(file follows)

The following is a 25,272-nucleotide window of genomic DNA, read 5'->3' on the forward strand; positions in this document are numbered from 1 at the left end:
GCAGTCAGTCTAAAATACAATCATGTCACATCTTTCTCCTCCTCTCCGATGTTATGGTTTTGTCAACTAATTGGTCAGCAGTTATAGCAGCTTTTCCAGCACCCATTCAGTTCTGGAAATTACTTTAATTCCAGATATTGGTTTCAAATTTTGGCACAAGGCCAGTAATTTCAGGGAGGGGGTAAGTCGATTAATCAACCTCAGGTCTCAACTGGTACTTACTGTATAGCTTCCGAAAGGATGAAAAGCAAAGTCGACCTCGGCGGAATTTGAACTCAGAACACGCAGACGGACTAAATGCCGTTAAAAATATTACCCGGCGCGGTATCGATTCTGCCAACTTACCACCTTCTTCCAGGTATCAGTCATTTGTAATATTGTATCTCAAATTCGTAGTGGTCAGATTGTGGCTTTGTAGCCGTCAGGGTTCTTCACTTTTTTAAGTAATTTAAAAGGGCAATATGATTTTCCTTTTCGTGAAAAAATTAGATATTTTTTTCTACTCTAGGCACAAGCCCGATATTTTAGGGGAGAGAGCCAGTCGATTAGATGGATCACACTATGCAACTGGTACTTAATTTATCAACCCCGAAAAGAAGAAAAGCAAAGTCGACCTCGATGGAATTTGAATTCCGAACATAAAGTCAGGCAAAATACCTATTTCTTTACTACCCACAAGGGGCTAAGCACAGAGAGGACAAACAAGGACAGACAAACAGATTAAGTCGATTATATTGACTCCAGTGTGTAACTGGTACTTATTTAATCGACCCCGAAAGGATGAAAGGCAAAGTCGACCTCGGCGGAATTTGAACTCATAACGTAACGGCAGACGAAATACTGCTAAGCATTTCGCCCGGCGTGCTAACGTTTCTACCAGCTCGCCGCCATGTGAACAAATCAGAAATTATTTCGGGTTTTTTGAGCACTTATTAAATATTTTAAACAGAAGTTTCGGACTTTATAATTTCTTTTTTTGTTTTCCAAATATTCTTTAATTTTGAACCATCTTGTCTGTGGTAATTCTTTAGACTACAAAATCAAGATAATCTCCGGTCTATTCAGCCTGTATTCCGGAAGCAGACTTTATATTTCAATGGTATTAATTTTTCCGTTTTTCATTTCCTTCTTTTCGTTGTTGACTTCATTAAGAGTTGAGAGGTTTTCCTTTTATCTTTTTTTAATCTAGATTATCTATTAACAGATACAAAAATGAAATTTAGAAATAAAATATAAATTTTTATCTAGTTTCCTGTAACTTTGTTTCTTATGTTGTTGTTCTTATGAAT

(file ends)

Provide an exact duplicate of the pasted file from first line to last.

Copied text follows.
The following is a 25,272-nucleotide window of genomic DNA, read 5'->3' on the forward strand; positions in this document are numbered from 1 at the left end:
GCAGTCAGTCTAAAATACAATCATGTCACATCTTTCTCCTCCTCTCCGATGTTATGGTTTTGTCAACTAATTGGTCAGCAGTTATAGCAGCTTTTCCAGCACCCATTCAGTTCTGGAAATTACTTTAATTCCAGATATTGGTTTCAAATTTTGGCACAAGGCCAGTAATTTCAGGGAGGGGGTAAGTCGATTAATCAACCTCAGGTCTCAACTGGTACTTACTGTATAGCTTCCGAAAGGATGAAAAGCAAAGTCGACCTCGGCGGAATTTGAACTCAGAACACGCAGACGGACTAAATGCCGTTAAAAATATTACCCGGCGCGGTATCGATTCTGCCAACTTACCACCTTCTTCCAGGTATCAGTCATTTGTAATATTGTATCTCAAATTCGTAGTGGTCAGATTGTGGCTTTGTAGCCGTCAGGGTTCTTCACTTTTTTAAGTAATTTAAAAGGGCAATATGATTTTCCTTTTCGTGAAAAAATTAGATATTTTTTTCTACTCTAGGCACAAGCCCGATATTTTAGGGGAGAGAGCCAGTCGATTAGATGGATCACACTATGCAACTGGTACTTAATTTATCAACCCCGAAAAGAAGAAAAGCAAAGTCGACCTCGATGGAATTTGAATTCCGAACATAAAGTCAGGCAAAATACCTATTTCTTTACTACCCACAAGGGGCTAAGCACAGAGAGGACAAACAAGGACAGACAAACAGATTAAGTCGATTATATTGACTCCAGTGTGTAACTGGTACTTATTTAATCGACCCCGAAAGGATGAAAGGCAAAGTCGACCTCGGCGGAATTTGAACTCATAACGTAACGGCAGACGAAATACTGCTAAGCATTTCGCCCGGCGTGCTAACGTTTCTACCAGCTCGCCGCCATGTGAACAAATCAGAAATTATTTCGGGTTTTTTGAGCACTTATTAAATATTTTAAACAGAAGTTTCGGACTTTATAATTTCTTTTTTTGTTTTCCAAATATTCTTTAATTTTGAACCATCTTGTCTGTGGTAATTCTTTAGACTACAAAATCAAGATAATCTCCGGTCTATTCAGCCTGTATTCCGGAAGCAGACTTTATATTTCAATGGTATTAATTTTTCCGTTTTTCATTTCCTTCTTTTCGTTGTTGACTTCATTAAGAGTTGAGAGGTTTTCCTTTTATCTTTTTTTAATCTAGATTATCTATTAACAGATACAAAAATGAAATTTAGAAATAAAATATAAATTTTTATCTAGTTTCCTGTAACTTTGTTTCTTATGTTGTTGTTCTTATGAAT